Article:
Campbell River dental hygienist Dori Davis had hiked the Ripple Rock trail before, but not for a few years.
On Monday, she and a friend, along with their two dogs, headed out on the popular route in the light morning drizzle about 7 a.m. They reached the end of the trail, enjoyed the vistas, and began to head back around 8:30.
The trail was a bit wet from the rain, and Davis slipped on a “larger, smooth rock.” She knew she was injured, but didn’t think it was that bad, and she tried to continue up the trail but was unable to put any weight on her right leg. After a rest, she tried again.
But it was broken.
Davis had cell service, thankfully, and called her husband, who called BC Ambulance.
BC Ambulance, however, only goes as far as trail heads, so Campbell River Search and Rescue (SAR) was called.
SAR sprung to action, extracting Davis from the bluffs overlooking Seymour Narrows with the help of a helicopter.
“Her ankle was twisted to the point where she couldn’t put any weight on it whatsoever,” said Daryl Beck, search manager for the extraction.
They weren’t sure the helicopter extraction would work. There isn’t a lot of open area in which to land a chopper up there.
“We had a secondary option on standby, which was a marine extraction should we be unable to get to them with the chopper,” Beck said.
The marine extraction option would have involved transporting the injured woman down to the water by stretcher and then by boat back to civilization, but the team “managed to find a spot on the bluffs to put the helicopter down.”
Beck said from the time they got the call until the woman was placed in the ambulance back at the Campbell River spit, where they met the helicopter, was “within two hours,” and called the operation a “very smooth extraction.”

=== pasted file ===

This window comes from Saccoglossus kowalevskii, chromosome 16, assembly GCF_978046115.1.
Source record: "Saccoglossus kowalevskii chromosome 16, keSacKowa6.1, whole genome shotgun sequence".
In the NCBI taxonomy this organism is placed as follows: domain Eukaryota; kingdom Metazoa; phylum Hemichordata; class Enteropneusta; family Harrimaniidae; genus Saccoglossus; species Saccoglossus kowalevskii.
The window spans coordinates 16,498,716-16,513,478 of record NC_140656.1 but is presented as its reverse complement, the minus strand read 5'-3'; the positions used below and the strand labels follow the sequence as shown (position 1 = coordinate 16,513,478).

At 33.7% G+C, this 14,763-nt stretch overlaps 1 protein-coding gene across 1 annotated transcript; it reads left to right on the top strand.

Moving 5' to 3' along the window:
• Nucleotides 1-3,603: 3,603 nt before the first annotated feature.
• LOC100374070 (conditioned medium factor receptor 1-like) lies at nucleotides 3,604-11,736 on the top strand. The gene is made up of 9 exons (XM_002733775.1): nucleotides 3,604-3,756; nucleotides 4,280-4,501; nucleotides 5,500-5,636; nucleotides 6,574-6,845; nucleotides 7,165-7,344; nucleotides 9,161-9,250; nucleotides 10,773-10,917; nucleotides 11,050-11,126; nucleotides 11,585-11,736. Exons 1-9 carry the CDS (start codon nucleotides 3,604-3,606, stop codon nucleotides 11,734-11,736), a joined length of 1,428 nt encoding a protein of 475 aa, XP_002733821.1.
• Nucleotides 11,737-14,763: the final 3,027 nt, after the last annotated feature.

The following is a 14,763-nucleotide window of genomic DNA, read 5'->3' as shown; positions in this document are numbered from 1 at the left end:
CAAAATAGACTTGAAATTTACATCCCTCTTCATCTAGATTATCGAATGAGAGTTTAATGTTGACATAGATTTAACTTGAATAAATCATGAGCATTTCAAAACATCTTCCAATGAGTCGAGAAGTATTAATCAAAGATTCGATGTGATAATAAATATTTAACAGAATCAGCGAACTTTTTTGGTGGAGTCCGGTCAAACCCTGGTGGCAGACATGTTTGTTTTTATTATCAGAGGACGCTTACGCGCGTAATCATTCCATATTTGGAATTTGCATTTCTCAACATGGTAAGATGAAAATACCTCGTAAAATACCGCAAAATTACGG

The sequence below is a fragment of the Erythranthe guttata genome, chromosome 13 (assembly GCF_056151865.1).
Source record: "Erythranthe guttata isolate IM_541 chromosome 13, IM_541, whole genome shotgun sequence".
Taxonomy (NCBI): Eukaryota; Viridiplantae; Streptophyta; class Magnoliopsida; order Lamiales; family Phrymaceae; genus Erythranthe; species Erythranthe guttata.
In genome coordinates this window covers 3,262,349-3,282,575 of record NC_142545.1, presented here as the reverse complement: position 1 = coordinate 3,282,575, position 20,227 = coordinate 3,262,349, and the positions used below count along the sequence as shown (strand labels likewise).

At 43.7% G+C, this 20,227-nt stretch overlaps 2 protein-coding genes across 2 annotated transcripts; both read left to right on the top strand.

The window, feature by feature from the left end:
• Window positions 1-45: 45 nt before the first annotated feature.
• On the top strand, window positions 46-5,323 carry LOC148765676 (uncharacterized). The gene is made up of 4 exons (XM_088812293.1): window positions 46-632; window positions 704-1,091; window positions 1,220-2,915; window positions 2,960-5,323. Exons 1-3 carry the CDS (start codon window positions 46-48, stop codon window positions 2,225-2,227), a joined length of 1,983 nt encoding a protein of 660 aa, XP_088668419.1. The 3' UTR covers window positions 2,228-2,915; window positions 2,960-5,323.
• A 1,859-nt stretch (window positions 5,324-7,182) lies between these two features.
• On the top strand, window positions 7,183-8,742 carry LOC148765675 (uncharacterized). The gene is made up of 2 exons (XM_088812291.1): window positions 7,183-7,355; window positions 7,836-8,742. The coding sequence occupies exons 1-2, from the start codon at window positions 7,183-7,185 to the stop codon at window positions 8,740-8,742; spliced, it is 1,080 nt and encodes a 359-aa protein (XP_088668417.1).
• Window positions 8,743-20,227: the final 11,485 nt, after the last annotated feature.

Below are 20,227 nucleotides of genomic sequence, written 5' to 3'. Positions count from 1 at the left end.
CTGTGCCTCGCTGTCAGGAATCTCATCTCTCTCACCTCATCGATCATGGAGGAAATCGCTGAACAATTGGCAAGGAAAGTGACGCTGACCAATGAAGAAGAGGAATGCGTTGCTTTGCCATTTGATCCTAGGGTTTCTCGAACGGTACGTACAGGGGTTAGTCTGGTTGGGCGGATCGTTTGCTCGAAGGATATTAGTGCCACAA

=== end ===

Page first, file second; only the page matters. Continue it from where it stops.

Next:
While two hours might seem like an eternity for someone on the side of a trail with an injury, Beck said it’s important they plan properly to avoid complications while on scene that could cause an extraction to take even longer.
“We have to look at what resources we need to do it right, what kind of manpower is available, what our options are, and then we have to make sure we’re deploying the proper volunteers with the proper skill sets in their proper roles before we can even head out. The last thing we want to do is put anyone else in danger when we’re out there.”
The woman’s hiking companion, along with her husband – who had since gone out to the scene – were able to hike out of the area on their own, but were cold and tired from the ordeal.
“This was just supposed to be a day trip, but you should always be prepared should anything go wrong,” Beck said, including bringing extra food and water, light blankets and jackets as well as having a fully charged cellphone.
“It seems far more common these days for people to actually have cell service where they are going should they need help,” Beck said. “I was able to speak with the woman from my home while she was on the trail before I even headed into the hall,” which helped him coordinate the team’s efforts much more quickly.
“I feel very lucky for how very well I was taken care of today,” Davis said after the ordeal. “From the moment I fell and we realized I couldn’t walk, to being fortunate enough to have cell service and then the standard of care I received with first communication from the SARs then the pick up and delivery to the ambulance. They seemed to truly care that I was comfortable.
“A sincere thanks to all of the amazing people who helped me today.”
She recommends that everyone heading out into nature, even for a short hike, be prepared for all eventualities.
“Our saving grace was that we had jackets due to the rain to keep me warm – thank goodness it stopped raining – and I brought a day pack with me which included an external battery charger for my cell phone which both of us needed to use to keep the cell phones going. I’ll be adding tensor bandages to my pack once I can walk again,” she said.
Don’t expect Davis to be off the trails for long. As soon as her leg is mended, she’ll be heading back out.
“I still think morning hikes are the best way to start the day,” she said.